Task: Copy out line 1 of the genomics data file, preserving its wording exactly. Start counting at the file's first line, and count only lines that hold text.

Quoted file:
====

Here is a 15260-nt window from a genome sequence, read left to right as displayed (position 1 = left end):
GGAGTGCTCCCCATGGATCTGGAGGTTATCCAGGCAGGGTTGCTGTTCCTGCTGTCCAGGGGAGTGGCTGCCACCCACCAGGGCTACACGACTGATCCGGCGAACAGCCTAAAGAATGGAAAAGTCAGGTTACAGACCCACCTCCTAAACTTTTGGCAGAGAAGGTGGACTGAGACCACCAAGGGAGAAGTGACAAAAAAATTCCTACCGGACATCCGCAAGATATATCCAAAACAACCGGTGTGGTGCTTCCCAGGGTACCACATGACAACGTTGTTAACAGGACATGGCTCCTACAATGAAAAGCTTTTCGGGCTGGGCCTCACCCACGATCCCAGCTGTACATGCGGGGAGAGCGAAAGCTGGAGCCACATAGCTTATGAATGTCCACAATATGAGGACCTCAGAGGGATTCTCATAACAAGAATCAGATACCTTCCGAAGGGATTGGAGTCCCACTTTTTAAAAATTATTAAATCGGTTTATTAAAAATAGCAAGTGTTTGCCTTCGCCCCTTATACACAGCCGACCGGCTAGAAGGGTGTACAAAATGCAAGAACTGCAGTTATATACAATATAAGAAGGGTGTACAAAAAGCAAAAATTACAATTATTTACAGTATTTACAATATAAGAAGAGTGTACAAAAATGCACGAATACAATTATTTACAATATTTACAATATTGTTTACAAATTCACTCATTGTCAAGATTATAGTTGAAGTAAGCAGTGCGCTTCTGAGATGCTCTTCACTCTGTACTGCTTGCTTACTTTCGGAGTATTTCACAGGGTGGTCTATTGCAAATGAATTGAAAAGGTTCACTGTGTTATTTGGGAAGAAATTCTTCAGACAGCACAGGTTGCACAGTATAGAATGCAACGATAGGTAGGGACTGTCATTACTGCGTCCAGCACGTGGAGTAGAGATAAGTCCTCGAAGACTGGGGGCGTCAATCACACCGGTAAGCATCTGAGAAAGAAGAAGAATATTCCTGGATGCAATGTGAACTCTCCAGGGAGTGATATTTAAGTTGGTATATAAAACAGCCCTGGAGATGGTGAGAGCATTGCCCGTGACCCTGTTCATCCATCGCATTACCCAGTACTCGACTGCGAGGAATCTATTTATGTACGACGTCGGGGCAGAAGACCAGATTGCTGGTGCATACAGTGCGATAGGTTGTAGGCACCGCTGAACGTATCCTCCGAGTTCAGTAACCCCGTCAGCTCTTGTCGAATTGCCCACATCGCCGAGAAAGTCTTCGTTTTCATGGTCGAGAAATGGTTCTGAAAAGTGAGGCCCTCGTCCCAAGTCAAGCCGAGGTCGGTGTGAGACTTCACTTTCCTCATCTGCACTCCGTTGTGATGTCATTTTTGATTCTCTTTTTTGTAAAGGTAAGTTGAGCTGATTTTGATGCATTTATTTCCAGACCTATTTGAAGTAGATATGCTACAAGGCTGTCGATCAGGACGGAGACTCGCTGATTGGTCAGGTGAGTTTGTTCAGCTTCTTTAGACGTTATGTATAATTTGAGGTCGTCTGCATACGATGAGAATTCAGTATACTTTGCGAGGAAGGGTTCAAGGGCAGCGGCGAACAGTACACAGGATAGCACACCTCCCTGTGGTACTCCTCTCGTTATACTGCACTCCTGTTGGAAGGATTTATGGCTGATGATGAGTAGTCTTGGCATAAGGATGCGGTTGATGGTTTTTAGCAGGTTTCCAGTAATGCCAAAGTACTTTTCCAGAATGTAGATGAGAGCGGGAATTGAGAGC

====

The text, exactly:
Here is a 15260-nt window from a genome sequence, read left to right as displayed (position 1 = left end):